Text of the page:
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THE NEW TESTAMENT AND THE RISE OF THE CHRISTIAN CHURCH
The Jewish Christianity presided over by Peter was the earliest form of Christianity. Peter was converted from Judaism to universalism, but being a genuine Jew he was not converted from a social to an inner mystical Gospel. The ideal of Jewish Christianity is the New Jerusalem of Revelation. Jesus is the Messiah. There is to be a Messianic kingdom and after that a permanent kingdom of heaven.
The next type of Christianity to develop was the mystery religion of St. Paul. Jesus is the risen Lord. The believer dies with his Lord and is reborn through the rebirth of his Lord. There is a definite break with the prophetic ideal. This type of Christianity is Oriental, and spiritualistic. The believer becomes through his new birth, of which baptism is a symbol, an immortal being. Adam represents the old natural man, the ux, the soul or principle of life in animals and in man. Christ the risen Lord represents the principle of life, the TVEUμa, which is higher than the natural life common to animals and men. This pneumatic or spiritual life comes from living through faith the life of the risen Lord. In the classical tradition we are one with Zeus through voûs or reason. This
is the view of Plato and the Stoics. In the mystery tradition we become divine and immortal through union with a divine risen Lord. We are divine not through vôus or reason, we become spiritual or pneumatic beings through a mystical union with a risen Lord. In Adam we all die because the natural or physical man has only the principle of natural life. But the Christian becomes immortal, becomes a new spiritual or pneumatic creature through a mystic union with his risen Lord. This mystery type of Christianity which began at Antioch was "foolishness" to the classical mind.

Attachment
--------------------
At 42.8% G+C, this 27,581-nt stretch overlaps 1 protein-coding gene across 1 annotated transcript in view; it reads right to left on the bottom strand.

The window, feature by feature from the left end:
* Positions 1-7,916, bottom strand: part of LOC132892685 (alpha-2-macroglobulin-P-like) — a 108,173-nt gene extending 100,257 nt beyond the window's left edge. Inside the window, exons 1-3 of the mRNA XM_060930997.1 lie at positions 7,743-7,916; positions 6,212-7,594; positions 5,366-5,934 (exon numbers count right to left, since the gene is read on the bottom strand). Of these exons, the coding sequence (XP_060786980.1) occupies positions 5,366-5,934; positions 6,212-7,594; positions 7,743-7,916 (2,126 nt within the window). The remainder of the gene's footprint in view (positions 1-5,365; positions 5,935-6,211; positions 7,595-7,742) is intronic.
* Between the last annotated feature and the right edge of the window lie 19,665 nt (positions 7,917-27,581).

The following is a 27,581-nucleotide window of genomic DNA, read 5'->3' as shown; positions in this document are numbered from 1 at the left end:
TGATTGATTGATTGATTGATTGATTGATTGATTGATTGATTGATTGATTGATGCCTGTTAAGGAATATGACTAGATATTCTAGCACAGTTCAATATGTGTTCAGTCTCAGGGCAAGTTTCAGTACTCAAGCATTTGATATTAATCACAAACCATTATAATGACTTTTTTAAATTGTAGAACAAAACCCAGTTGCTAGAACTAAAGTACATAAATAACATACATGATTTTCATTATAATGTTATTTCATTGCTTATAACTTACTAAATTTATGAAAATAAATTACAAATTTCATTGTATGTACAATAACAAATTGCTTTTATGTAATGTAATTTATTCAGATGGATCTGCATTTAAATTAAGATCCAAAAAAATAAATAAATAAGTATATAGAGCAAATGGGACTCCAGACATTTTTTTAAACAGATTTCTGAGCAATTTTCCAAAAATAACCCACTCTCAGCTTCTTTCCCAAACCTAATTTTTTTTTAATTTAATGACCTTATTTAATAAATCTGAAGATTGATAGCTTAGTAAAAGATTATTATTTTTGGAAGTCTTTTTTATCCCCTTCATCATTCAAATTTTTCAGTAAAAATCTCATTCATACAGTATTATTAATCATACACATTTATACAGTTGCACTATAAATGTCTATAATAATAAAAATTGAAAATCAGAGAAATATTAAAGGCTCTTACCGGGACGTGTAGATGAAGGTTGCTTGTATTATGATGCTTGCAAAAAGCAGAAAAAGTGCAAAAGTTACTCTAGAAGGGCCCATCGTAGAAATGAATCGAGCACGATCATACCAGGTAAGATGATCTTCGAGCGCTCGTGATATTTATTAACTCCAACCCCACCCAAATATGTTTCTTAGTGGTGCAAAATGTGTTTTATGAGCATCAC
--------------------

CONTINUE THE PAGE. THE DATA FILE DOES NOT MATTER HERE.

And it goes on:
The Phrygio-Thracian cult of Dionysus was the basis of Euripides' Baccha. Immortality through Dionysus is not a continuation of a normal human life. One is lifted out of the old natural life through ecstasy. The taboo which the mysteries put on eggs and beans was a taboo on the old Chthonian or underground deities, the principles of natural growth and life. Plutarch of Charonea in Boeotia (50-125 A.D.), who studied at Athens, visited Alexandria and lectured at Rome, held that sleep was the lesser mystery and the initiation into the greater mystery of death. Death recalls an earlier state of union with God. Here in the body the soul, like an oyster in its shell, is shut in from its original element, the divine being.
The mystery religions were personal, cosmopolitan. They had nothing to do with the family or the state. They were an expression of a new inner aspect of experience which could get no adequate outlet in the traditional social system.
Celsus tells the Christians that if they persist in
keeping their hearts and minds detached from the Roman system, they will help to weaken the Empire in its conflict with barbarism. In this way Christianity may bring about the collapse of civilization itself.
The older pagan régime limited the good life to those who had blue blood and an aristocratic type of education; to those who had property and a wife and children and who could serve their state in war and peace. The ideal of the Christ removed all these limitations. The Christ spirit is the key of admission to this second empire and this spirit knows no race, no sex, no property qualifications, no social status. Any one who can appropriate the Christ spirit can enter this new kingdom. Paul rejoices that he is able to beget new men in Christ. Through baptism, through the Lord's Supper, individuals find the symbols of their unity with this new spirit. The limitations of a feudal social system are removed. The spirit of this new world bloweth where it listeth. Men feel themselves to be new creatures.
In the Fourth Gospel the kingdom is not to come as in Jewish Christianity, nor is it due to a mystical rebirth as in Paul; it is the result of a gnosis, a spiritual form of knowledge. This knowledge is the divine light that illumines every one that comes into the world. This divine knowledge, this Logos, had been worked out by Philo at Alexandria in the middle of the first century A.D. Philo lived among his fellows but he lived secluded in soul. He regarded the body as a corpse and the soul as the only principle of life. The world of Philo could not have been created by God himself. Some intermediate being was neces